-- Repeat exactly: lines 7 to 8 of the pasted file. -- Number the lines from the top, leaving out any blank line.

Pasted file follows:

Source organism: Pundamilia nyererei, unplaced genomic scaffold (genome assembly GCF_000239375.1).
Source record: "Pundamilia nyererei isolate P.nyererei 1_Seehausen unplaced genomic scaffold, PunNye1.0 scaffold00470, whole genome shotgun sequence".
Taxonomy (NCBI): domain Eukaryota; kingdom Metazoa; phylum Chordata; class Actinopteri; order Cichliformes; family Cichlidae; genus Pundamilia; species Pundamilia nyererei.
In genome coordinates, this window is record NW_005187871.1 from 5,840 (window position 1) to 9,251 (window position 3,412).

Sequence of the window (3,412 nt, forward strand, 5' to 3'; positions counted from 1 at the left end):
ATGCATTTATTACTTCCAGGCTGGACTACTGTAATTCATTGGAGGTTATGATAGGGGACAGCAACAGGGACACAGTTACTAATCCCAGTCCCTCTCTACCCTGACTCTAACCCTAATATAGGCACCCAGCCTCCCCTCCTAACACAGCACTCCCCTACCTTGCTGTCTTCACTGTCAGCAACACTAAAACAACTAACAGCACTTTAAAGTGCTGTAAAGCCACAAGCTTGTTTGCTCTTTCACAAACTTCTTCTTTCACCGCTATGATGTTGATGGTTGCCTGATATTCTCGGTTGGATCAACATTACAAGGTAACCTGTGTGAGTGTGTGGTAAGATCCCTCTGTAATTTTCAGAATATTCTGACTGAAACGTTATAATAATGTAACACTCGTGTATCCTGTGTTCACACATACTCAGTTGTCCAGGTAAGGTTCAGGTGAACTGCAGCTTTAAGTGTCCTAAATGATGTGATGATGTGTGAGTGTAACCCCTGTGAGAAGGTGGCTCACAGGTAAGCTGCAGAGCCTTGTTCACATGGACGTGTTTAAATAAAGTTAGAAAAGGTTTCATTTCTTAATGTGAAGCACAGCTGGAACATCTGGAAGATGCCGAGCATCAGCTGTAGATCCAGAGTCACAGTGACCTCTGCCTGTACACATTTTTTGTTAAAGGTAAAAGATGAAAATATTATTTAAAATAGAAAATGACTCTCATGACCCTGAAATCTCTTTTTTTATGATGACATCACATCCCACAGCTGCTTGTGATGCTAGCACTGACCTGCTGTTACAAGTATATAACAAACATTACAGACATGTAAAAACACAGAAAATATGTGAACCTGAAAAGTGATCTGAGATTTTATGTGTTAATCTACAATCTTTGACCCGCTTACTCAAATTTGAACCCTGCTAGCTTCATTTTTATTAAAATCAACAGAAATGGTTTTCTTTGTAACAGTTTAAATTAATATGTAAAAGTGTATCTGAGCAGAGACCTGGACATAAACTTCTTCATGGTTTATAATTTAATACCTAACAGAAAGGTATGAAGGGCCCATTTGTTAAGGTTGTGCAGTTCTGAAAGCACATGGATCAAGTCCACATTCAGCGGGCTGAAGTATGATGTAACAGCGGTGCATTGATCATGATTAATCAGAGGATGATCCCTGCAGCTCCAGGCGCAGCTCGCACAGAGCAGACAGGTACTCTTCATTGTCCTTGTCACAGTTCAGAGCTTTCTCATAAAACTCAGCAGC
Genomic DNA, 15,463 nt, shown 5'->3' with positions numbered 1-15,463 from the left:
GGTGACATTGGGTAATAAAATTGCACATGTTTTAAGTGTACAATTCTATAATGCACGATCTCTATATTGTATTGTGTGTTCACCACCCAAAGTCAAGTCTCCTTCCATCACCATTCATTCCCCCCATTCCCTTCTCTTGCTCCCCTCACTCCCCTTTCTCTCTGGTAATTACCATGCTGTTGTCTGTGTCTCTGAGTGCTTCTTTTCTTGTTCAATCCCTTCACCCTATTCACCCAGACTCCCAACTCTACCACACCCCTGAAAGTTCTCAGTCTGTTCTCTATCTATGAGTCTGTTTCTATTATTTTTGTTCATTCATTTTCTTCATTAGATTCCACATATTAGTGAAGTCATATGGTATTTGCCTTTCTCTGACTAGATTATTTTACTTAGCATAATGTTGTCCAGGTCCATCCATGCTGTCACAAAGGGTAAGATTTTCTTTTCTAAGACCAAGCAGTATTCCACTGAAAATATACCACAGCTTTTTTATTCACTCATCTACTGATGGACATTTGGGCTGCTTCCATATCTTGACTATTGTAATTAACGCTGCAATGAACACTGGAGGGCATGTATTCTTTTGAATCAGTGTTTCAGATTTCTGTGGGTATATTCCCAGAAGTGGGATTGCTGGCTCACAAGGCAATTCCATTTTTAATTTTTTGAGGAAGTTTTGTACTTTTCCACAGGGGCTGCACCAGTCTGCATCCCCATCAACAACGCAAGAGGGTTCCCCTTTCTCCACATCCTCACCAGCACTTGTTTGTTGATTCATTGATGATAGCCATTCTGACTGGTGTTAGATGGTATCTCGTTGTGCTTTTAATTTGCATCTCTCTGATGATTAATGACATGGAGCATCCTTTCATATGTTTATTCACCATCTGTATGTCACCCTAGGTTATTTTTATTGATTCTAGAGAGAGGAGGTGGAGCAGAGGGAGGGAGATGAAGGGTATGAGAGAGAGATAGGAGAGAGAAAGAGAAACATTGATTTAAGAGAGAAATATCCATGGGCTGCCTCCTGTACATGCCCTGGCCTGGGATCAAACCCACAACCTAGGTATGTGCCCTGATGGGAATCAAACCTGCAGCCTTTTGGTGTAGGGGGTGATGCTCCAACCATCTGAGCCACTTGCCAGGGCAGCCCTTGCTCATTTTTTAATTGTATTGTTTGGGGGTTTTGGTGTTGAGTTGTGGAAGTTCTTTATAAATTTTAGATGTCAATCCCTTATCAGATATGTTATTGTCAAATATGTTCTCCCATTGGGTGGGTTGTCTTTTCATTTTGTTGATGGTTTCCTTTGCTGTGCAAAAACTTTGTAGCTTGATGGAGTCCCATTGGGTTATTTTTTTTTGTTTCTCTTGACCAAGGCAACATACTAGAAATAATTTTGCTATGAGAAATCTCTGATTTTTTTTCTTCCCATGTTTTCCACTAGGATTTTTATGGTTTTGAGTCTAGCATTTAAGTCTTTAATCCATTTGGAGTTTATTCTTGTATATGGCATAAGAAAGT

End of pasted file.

Genomic DNA, 15,463 nt, shown 5'->3' with positions numbered 1-15,463 from the left:
GGTGACATTGGGTAATAAAATTGCACATGTTTTAAGTGTACAATTCTATAATGCACGATCTCTATATTGTATTGTGTGTTCACCACCCAAAGTCAAGTCTCCTTCCATCACCATTCATTCCCCCCATTCCCTTCTCTTGCTCCCCTCACTCCCCTTTCTCTCTGGTAATTACCATGCTGTTGTCTGTGTCTCTGAGTGCTTCTTTTCTTGTTCAATCCCTTCACCCTATTCACCCAGACTCCCAACTCTACCACACCCCTGAAAGTTCTCAGTCTGTTCTCTATCTATGAGTCTGTTTCTATTATTTTTGTTCATTCATTTTCTTCATTAGATTCCACATATTAGTGAAGTCATATGGTATTTGCCTTTCTCTGACTAGATTATTTTACTTAGCATAATGTTGTCCAGGTCCATCCATGCTGTCACAAAGGGTAAGATTTTCTTTTCTAAGACCAAGCAGTATTCCACTGAAAATATACCACAGCTTTTTTATTCACTCATCTACTGATGGACATTTGGGCTGCTTCCATATCTTGACTATTGTAATTAACGCTGCAATGAACACTGGAGGGCATGTATTCTTTTGAATCAGTGTTTCAGATTTCTGTGGGTATATTCCCAGAAGTGGGATTGCTGGCTCACAAGGCAATTCCATTTTTAATTTTTTGAGGAAGTTTTGTACTTTTCCACAGGGGCTGCACCAGTCTGCATCCCCATCAACAACGCAAGAGGGTTCCCCTTTCTCCACATCCTCACCAGCACTTGTTTGTTGATTCATTGATGATAGCCATTCTGACTGGTGTTAGATGGTATCTCGTTGTGCTTTTAATTTGCATCTCTCTGATGATTAATGACATGGAGCATCCTTTCATATGTTTATTCACCATCTGTATGTCACCCTAGGTTATTTTTATTGATTCTAGAGAGAGGAGGTGGAGCAGAGGGAGGGAGATGAAGGGTATGAGAGAGAGATAGGAGAGAGAAAGAGAAACATTGATTTAAGAGAGAAATATCCATGGGCTGCCTCCTGTACATGCCCTGGCCTGGGATCAAACCCACAACCTAGGTATGTGCCCTGATGGGAATCAAACCTGCAGCCTTTTGGTGTAGGGGGTGATGCTCCAACCATCTGAGCCACTTGCCAGGGCAGCCCTTGCTCATTTTTTAATTGTATTGTTTGGGGGTTTTGGTGTTGAGTTGTGGAAGTTCTTTATAAATTTTAGATGTCAATCCCTTATCAGATATGTTATTGTCAAATATGTTCTCCCATTGGGTGGGTTGTCTTTTCATTTTGTTGATGGTTTCCTTTGCTGTGCAAAAACTTTGTAGCTTGATGGAGTCCCATTGGGTTATTTTTTTTTGTTTCTCTTGACCAAGGCAACATACTAGAAATAATTTTGCTATGAGAAATCTCTGATTTTTTTTCTTCCCATGTTTTCCACTAGGATTTTTATGGTTTTGAGTCTAGCATTTAAGTCTTTAATCCATTTGGAGTTTATTCTTGTATATGGCATAAGAAAGT